By comparing the light-emitting characteristics of the panels 66 and 67 (which have the same temperature profile in the bonding process), it is noted that the panel 66 is a little superior to the panel 67.

It is considered that this is because a part of oxygen came out of the flourescent substance being an oxide and the oxygen defect was caused in the panel 67 since it was preparatively heated in the atmosphere of non oxygen, while the panel 66 was preparatively heated in the atmospheric gas containing oxygen.

Others

in the above Embodiments 1 to 6, the case of manufacturing a surface-discharge type PDP was described. However, the present invention can be applied to the case of manufacturing an opposed-discharge type PDP.

The present invention can be achieved by using the fluorescent substances generally used for PDPs other than the fluorescent substances with the composition shown in the above embodiments.

Typically, the sealing glass is applied after the the fluorescent substance layer is formed, as shown in Embodiments 1 to 6. However, the order of these process may be reversed.

INDUSTRIAL USE POSSIBILITY

The PDP of the present invention and the method of producing the PDP are effective for manufacturing displays for computers or TVs, especially for manufacturing large-screen displays.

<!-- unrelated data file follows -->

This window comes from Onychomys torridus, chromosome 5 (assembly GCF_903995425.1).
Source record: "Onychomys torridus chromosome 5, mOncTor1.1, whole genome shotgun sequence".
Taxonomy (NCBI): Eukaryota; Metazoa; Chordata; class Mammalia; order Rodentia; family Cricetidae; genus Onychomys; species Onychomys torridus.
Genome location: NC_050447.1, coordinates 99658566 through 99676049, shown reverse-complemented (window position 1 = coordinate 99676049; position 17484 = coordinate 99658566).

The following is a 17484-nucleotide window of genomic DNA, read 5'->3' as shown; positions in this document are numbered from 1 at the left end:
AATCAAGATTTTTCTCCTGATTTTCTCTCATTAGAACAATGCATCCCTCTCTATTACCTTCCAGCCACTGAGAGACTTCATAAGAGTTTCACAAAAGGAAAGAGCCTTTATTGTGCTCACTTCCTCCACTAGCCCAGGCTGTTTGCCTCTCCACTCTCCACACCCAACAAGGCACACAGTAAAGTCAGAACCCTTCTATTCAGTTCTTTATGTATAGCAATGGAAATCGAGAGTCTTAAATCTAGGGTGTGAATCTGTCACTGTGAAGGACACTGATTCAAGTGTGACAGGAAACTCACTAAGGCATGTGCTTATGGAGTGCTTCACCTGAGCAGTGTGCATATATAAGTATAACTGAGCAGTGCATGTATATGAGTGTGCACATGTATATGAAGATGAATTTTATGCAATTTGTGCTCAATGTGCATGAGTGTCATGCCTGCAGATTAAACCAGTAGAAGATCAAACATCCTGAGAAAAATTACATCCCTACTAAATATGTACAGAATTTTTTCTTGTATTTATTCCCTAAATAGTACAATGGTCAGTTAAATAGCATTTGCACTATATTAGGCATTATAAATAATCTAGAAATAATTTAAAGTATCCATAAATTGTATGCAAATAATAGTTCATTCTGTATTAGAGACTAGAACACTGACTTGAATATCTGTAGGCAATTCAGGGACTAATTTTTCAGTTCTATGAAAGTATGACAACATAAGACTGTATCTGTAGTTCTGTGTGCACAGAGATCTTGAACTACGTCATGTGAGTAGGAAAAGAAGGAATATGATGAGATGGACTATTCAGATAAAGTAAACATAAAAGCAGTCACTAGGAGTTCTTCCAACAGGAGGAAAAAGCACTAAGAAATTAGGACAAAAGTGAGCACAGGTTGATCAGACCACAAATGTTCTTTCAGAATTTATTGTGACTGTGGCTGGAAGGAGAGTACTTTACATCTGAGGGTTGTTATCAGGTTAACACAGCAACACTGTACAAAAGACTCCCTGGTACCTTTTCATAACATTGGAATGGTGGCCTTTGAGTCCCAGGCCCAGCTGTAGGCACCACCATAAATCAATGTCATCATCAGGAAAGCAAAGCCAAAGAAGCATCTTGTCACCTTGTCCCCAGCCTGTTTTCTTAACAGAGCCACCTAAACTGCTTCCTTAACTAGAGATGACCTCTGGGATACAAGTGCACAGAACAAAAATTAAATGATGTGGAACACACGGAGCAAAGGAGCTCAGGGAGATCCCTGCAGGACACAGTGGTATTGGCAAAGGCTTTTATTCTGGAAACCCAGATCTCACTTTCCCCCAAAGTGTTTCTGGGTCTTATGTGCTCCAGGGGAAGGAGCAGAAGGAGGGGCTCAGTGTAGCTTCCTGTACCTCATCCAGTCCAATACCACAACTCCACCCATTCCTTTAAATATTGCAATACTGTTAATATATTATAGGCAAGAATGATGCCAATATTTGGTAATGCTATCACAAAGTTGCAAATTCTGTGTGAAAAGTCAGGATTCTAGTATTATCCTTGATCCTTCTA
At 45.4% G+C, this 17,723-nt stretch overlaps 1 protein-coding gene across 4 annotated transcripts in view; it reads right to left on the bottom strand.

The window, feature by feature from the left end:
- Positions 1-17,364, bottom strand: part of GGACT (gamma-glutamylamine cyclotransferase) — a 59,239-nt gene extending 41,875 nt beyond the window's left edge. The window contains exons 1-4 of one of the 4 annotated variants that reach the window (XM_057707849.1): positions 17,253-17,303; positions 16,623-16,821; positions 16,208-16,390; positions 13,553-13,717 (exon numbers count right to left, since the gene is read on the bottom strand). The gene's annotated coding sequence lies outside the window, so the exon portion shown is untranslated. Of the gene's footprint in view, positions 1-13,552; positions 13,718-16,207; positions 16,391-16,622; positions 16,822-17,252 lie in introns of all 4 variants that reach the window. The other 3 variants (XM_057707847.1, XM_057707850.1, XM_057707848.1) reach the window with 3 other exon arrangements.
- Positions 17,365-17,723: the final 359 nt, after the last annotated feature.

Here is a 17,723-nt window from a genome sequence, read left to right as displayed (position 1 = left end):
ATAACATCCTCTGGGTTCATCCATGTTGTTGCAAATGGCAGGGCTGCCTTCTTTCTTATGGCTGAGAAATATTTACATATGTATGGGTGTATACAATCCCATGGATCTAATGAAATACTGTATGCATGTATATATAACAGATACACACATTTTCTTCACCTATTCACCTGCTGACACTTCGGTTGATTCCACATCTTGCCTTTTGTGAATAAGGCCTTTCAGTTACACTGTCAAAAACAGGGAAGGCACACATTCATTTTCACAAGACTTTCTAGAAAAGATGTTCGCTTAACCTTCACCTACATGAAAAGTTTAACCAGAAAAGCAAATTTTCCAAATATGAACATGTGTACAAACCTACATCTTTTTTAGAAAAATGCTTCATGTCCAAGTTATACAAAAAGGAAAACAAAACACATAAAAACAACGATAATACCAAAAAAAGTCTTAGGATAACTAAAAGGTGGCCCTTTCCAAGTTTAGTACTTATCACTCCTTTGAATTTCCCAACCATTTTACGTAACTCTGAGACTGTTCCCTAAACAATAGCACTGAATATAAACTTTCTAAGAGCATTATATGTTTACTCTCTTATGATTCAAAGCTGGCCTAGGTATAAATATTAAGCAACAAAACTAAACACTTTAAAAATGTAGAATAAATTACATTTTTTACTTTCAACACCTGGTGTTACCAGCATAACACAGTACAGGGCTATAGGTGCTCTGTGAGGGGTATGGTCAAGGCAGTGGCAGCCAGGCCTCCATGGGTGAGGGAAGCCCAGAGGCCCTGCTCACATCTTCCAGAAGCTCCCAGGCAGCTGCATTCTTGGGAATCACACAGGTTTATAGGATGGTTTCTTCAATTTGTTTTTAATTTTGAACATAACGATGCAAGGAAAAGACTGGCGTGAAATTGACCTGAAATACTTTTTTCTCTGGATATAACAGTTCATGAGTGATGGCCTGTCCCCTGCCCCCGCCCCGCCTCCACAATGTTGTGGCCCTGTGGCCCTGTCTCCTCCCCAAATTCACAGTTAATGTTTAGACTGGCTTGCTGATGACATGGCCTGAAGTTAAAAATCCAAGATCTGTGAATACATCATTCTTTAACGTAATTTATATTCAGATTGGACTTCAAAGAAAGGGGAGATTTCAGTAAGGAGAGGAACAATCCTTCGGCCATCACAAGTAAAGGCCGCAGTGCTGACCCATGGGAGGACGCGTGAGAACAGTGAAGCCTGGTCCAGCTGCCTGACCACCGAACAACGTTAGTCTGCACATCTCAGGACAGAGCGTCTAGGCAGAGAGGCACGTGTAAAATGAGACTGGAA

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Referenced by
Citing PatentFiling datePublication dateApplicantTitle
US7550921 *Sep 7, 2004Jun 23, 2009Samsung Sdi Co., Ltd.Plasma display panel assembly
US8113899Jul 14, 2009Feb 14, 2012Panasonic CorporationMethod for producing plasma display panel
US8460048May 30, 2008Jun 11, 2013Ulvac, Inc.Method and apparatus for manufacturing plasma display panel
US8623469Oct 19, 2012Jan 7, 2014Semiconductor Energy Laboratory Co., Ltd.Method of heating dispersion composition and method of forming glass pattern
US8624258Sep 1, 2011Jan 7, 2014Semiconductor Energy Laboratory Co., Ltd.Semiconductor device
US8816336Jun 14, 2012Aug 26, 2014Semiconductor Energy Laboratory Co., Ltd.Sealed body, method for manufacturing sealed body, light-emitting device, and method for manufacturing light-emitting device
EP2157595A1 *May 30, 2008Feb 24, 2010Ulvac, Inc.Plasma display panel manufacturing method and apparatus
Classifications
U.S. Classification445/6, 445/24
International ClassificationH01J17/49, H01J9/385, H01J9/26, H01J9/24, H01J9/44, H01J9/38
Cooperative ClassificationH01J11/54, H01J9/38, H01J9/261, H01J11/36, H01J11/42, H01J2211/48, H01J9/385, H01J11/48, H01J9/241, H01J11/12
European ClassificationH01J11/12, H01J11/36, H01J9/385, H01J11/42, H01J11/54, H01J11/48, H01J9/38, H01J9/26B, H01J9/24B
Legal Events
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Jun 10, 2009FPAYFee payment
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Owner name: MATSUSHITA ELECTRIC INDUSTRIAL CO., LTD., JAPAN
Free format text: ASSIGNMENT OF ASSIGNORS INTEREST;ASSIGNORS:KADO, HIROYUKI;OHTANI, MITSUHIRO;AOKI, MASAKI;AND OTHERS;REEL/FRAME:011816/0965
Effective date: 20001127